Memórias do Instituto Oswaldo Cruz
On-line version ISSN 1678-8060
BARROS, Julio César de Siqueira et al. Evidences of gentamicin resistance amplification in Klebsiella pneumoniae isolated from faeces of hospitalized newborns. Mem. Inst. Oswaldo Cruz [online]. 1999, vol.94, n.6, pp. 795-802. ISSN 1678-8060. http://dx.doi.org/10.1590/S0074-02761999000600016.
The intestinal microbiota, a barrier to the establishment of pathogenic bacteria, is also an important reservoir of opportunistic pathogens. It plays a key role in the process of resistance-genes dissemination, commonly carried by specialized genetic elements, like plasmids, phages, and conjugative transposons. We obtained from strains of enterobacteria, isolated from faeces of newborns in a university hospital nursery, indication of phenothypical gentamicin resistance amplification (frequencies of 10-3 to 10-5, compatible with transposition frequencies). Southern blotting assays showed strong hybridization signals for both plasmidial and chromossomal regions in DNA extracted from variants selected at high gentamicin concentrations, using as a probe a labeled cloned insert containing aminoglycoside modifying enzyme (AME) gene sequence originated from a plasmid of a Klebsiella pneumoniae strain previously isolated in the same hospital. Further, we found indications of inactivation to other resistance genes in variants selected under similar conditions, as well as, indications of co-amplification of other AME markers (amikacin). Since the intestinal environment is a scenario of selective processes due to the therapeutic and prophylactic use of antimicrobial agents, the processes of amplification of low level antimicrobial resistance (not usually detected or sought by common methods used for antibiotic resistance surveillance) might compromise the effectiveness of antibiotic chemotherapy.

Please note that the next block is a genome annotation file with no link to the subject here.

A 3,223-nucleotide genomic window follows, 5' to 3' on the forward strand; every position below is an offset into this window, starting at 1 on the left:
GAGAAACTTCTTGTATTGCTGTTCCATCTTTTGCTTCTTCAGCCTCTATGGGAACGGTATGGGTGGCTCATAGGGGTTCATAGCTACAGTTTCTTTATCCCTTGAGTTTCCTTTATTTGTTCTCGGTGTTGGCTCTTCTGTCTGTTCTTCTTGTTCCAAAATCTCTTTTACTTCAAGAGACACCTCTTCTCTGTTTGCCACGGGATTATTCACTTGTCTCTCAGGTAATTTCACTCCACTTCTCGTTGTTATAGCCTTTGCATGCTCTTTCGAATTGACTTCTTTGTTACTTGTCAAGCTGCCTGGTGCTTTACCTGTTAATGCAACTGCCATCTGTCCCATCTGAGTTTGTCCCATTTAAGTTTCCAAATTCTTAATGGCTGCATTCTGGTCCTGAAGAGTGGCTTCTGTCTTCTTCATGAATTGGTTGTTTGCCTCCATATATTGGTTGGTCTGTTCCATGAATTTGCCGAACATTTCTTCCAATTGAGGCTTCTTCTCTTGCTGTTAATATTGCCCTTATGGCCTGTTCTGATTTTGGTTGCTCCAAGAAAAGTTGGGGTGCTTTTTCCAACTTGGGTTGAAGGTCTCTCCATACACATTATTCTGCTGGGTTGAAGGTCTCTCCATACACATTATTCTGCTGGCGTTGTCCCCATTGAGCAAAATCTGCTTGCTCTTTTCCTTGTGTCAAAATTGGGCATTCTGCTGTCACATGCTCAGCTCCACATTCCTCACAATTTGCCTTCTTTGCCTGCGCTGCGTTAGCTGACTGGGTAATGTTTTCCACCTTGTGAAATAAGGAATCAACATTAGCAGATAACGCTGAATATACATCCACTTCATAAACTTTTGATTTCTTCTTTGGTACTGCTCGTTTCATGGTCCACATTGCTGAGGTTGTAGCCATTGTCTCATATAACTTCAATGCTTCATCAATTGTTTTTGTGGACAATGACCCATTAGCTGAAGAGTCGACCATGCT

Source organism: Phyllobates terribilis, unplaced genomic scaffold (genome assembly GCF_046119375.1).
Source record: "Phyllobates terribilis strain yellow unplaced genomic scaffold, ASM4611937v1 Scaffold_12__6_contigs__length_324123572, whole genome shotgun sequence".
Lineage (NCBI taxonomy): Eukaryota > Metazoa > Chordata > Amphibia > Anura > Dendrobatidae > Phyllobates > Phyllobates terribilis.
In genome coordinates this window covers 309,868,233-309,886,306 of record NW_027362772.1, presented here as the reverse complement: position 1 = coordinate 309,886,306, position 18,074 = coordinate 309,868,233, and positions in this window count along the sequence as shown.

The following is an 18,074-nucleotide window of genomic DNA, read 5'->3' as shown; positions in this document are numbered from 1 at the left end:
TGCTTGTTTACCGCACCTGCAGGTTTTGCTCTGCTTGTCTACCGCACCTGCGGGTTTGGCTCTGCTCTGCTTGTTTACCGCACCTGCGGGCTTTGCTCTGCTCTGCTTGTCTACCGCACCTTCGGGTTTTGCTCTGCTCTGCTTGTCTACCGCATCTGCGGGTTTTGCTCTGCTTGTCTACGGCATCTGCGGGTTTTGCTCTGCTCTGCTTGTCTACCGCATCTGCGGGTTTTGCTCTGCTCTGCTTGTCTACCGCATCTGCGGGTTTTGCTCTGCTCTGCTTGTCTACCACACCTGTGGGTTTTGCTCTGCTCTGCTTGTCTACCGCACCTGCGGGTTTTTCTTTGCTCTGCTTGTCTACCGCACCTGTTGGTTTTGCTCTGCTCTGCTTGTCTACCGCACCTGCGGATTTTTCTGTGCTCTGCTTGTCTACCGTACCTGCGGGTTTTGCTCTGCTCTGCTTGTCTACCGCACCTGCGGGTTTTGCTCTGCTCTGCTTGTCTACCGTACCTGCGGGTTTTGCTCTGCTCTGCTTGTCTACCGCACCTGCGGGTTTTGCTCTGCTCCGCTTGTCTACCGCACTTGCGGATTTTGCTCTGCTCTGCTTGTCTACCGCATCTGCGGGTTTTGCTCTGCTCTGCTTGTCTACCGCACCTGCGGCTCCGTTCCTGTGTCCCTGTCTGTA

Keywords : resistance amplification; aminoglycosides modifying enzymes; Klebsiella pneumoniae.